The Island of the Day Before

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Houghton Mifflin Harcourt, Jun 5, 2006 - Fiction - 528 pages
14 Reviews
After a violent storm in the South Pacific in the year 1643, Roberto della Griva finds himself shipwrecked-on a ship. Swept from the Amaryllis, he has managed to pull himself aboard the Daphne, anchored in the bay of a beautiful island. The ship is fully provisioned, he discovers, but the crew is missing.

As Roberto explores the different cabinets in the hold, he remembers chapters from his youth: Ferrante, his imaginary evil brother; the siege of Casale, that meaningless chess move in the Thirty Years' War in which he lost his father and his illusions; and the lessons given him on Reasons of State, fencing, the writing of love letters, and blasphemy.

In this fascinating, lyrical tale, Umberto Eco tells of a young dreamer searching for love and meaning; and of a most amazing old Jesuit who, with his clocks and maps, has plumbed the secrets of longitudes, the four moons of Jupiter, and the Flood.

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LibraryThing Review

User Review  - cjyurkanin - LibraryThing

Okay. Finished another Eco book. Unsatisfied, again. Brilliant and beautiful writer that takes you in circle after circle after circle after circle until you arrive finally at - nowhere. I did not ... Read full review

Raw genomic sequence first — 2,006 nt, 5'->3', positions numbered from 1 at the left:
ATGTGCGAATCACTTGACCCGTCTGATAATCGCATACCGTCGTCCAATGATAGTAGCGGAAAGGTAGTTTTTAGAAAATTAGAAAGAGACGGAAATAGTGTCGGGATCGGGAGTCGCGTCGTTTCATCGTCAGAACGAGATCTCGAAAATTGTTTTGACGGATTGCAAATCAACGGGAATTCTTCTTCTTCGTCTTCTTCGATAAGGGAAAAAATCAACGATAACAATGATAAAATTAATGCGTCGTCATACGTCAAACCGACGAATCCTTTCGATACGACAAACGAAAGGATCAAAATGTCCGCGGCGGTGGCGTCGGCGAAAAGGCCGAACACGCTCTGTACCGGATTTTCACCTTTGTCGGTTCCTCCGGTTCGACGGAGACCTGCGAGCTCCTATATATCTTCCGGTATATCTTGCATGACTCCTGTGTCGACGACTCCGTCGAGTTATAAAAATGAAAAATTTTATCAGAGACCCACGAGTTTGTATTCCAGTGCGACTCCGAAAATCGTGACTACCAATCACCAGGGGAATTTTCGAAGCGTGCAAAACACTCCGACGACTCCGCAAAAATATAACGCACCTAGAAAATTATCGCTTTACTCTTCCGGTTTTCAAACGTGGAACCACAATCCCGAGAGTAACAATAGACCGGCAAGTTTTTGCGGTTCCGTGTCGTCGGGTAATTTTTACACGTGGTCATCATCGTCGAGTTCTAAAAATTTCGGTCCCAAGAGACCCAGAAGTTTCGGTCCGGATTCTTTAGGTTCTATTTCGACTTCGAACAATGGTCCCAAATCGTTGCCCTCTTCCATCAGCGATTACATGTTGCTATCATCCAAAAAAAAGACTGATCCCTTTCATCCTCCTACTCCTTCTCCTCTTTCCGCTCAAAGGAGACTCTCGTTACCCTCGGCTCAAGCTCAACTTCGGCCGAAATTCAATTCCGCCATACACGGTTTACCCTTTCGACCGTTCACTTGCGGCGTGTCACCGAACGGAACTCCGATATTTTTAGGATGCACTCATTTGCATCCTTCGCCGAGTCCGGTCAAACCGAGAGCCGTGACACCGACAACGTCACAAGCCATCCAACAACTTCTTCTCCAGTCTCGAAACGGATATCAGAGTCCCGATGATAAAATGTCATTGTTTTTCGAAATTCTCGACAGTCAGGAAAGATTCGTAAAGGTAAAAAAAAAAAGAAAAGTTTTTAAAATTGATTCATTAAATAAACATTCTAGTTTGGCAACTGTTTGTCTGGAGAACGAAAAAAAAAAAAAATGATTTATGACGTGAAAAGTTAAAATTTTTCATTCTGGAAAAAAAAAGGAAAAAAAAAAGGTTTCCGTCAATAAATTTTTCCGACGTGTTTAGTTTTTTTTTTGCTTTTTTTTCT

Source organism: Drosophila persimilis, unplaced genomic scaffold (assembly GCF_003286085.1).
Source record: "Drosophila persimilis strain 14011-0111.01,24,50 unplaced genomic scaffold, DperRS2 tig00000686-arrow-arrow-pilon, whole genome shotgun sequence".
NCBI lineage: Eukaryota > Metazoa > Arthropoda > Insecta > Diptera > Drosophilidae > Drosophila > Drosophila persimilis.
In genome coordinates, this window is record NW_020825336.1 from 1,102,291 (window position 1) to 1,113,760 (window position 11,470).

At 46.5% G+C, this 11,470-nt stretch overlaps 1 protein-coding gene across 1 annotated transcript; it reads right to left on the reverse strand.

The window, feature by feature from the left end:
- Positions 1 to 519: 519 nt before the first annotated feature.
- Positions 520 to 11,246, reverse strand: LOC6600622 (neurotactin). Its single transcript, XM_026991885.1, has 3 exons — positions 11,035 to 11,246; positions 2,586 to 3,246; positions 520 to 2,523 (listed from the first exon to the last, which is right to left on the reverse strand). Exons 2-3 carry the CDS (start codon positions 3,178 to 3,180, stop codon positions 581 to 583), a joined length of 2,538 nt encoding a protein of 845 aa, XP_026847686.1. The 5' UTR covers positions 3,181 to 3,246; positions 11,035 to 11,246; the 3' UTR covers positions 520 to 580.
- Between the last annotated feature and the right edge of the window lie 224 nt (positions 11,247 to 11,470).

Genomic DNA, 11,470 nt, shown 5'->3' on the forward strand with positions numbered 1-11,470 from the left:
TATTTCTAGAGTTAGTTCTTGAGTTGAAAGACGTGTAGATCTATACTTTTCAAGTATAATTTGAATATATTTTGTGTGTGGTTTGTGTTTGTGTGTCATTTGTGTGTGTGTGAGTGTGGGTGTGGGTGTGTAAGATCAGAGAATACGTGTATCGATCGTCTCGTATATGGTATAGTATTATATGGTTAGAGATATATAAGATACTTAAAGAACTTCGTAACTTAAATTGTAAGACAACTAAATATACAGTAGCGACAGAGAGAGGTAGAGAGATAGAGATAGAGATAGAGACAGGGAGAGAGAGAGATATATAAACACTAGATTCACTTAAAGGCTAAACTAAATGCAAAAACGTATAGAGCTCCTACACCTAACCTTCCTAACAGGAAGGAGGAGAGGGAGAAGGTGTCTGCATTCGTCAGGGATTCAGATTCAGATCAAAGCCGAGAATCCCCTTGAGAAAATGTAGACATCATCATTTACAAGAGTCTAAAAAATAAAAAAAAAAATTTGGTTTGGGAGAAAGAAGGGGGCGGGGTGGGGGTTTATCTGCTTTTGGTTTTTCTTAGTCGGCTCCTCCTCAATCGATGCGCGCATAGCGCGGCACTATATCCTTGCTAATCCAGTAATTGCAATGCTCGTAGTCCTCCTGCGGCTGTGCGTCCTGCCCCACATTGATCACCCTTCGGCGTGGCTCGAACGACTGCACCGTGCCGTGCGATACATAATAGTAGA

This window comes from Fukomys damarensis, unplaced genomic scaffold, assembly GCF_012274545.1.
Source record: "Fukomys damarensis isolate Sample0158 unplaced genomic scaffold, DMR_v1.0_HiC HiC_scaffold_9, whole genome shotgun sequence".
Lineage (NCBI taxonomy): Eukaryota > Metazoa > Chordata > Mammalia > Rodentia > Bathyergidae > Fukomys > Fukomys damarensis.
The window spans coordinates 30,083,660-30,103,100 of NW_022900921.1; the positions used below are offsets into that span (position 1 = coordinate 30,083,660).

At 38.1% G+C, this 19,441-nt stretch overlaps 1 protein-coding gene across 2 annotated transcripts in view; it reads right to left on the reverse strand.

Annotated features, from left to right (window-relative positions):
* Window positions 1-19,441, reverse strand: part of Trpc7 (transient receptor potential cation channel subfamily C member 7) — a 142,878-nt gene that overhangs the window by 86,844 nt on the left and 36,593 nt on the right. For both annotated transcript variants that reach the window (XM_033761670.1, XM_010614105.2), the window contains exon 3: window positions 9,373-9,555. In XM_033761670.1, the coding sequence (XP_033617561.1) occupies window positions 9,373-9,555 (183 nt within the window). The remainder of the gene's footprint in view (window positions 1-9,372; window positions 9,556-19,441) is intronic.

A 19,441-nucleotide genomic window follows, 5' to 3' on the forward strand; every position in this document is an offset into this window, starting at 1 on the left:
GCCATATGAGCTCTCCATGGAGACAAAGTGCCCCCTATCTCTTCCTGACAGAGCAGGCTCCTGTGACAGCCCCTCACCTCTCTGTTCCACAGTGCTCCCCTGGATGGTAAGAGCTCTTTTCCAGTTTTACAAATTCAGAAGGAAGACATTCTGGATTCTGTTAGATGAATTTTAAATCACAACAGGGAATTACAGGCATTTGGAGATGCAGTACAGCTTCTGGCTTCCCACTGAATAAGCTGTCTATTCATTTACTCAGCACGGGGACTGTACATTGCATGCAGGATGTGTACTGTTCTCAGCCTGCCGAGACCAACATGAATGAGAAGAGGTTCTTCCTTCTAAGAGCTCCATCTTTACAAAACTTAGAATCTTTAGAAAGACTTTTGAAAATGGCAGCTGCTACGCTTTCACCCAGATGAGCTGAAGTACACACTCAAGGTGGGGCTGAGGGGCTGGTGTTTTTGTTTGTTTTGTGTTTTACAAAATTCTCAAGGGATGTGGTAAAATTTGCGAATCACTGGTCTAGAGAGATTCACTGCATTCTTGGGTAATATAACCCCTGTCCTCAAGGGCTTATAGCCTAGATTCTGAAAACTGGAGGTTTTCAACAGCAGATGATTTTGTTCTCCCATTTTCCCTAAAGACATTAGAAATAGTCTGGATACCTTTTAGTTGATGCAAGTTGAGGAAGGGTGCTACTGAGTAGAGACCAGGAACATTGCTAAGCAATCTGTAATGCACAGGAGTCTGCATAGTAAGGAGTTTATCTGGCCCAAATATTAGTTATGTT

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User Review  - lkernagh - LibraryThing

I take pride withal in my humiliation, and as I am to this privilege condemned, almost I find joy in an abhorrent salvbation; I am, I believe, alone of all our race, the only man in human memory to ... Read full review

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About the author (2006)

UMBERTO ECO (1932–2016) was the author of numerous essay collections and seven novels, including The Name of the Rose,The Prague Cemetery, and Inventing the Enemy. He received Italy's highest literary award, the Premio Strega, was named a Chevalier de la Légion d'Honneur by the French government, and was an honorary member of the American Academy of Arts and Letters.

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